A Baltimore family is suing a Sesame Street-themed amusement park for $25 million over claims of racial discrimination, alleging multiple costumed characters ignored a 5-year-old Black girl during a meet-and-greet event last month.
The lawsuit comes in the wake of a video, shared widely on social media, showingby a costumed employee during a parade at the park in Langhorne, outside Philadelphia. Sesame Place apologized in a statement and promised more training for its employees after the video went viral earlier this month. That family is not involved in this lawsuit.
The suit, which seeks class action status, was filed in a federal court in Philadelphia against SeaWorld Parks, the owner of the Sesame Place, for “pervasive and appalling race discrimination.”
The lawsuit alleges four employees dressed as Sesame Street characters ignored Quinton Burns, his daughter Kennedi Burns and other Black guests during the meet-and-greet on June 18. The lawsuit says “SeaWorld’s performers readily engaged with numerous similarly situated white customers.”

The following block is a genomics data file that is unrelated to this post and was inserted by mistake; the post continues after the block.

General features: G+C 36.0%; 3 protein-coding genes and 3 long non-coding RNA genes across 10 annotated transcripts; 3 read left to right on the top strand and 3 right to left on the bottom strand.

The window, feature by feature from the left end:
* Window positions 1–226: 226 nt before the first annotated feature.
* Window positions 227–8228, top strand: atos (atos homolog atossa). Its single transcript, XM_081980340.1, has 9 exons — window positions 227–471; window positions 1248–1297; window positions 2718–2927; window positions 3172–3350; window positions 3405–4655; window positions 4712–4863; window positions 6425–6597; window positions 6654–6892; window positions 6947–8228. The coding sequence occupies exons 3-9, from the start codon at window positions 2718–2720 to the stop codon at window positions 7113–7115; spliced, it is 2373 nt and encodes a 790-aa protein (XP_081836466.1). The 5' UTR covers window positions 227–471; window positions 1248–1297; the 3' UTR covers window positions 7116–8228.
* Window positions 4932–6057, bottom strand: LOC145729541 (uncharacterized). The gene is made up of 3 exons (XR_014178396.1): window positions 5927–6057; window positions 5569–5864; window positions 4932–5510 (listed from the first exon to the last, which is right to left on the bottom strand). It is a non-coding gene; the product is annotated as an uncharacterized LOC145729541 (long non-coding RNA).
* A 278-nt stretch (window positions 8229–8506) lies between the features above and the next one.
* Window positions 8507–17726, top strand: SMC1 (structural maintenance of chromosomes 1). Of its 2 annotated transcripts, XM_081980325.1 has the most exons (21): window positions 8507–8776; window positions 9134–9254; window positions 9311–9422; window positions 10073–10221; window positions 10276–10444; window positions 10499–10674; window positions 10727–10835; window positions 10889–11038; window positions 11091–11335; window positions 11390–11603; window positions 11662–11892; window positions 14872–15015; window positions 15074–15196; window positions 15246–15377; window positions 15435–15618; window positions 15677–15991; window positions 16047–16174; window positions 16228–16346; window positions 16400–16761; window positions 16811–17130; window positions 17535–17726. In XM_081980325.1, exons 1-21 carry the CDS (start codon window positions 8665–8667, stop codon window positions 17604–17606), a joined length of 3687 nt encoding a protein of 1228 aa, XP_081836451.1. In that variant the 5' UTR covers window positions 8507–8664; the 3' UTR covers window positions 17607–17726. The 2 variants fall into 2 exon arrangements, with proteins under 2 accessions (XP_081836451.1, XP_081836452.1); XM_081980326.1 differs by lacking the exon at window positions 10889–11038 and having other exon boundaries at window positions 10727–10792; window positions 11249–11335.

During a press conference held Wednesday, one of the family’s attorneys, Malcolm Ruff, called for transparency from SeaWorld and for the company to compensate the Burns family.
“She was ignored amongst a sea of other young white children who were able to interact, give hugs, high fives,” Ruff said of Kennedi Burns, CBS Philly reports.
“Kennedi was forced to experience racism at the age of 5. This is unacceptable and we will not stand by and let this continue,” Ruff added.
Lawyers for the Burns family are seeking compensatory and punitive damages in excess of $25 million, CBS Philly reports. They are also asking other families who may have also experienced bias to come forward.
The suit was filed in the U.S. District Court for the Eastern District of Pennsylvania.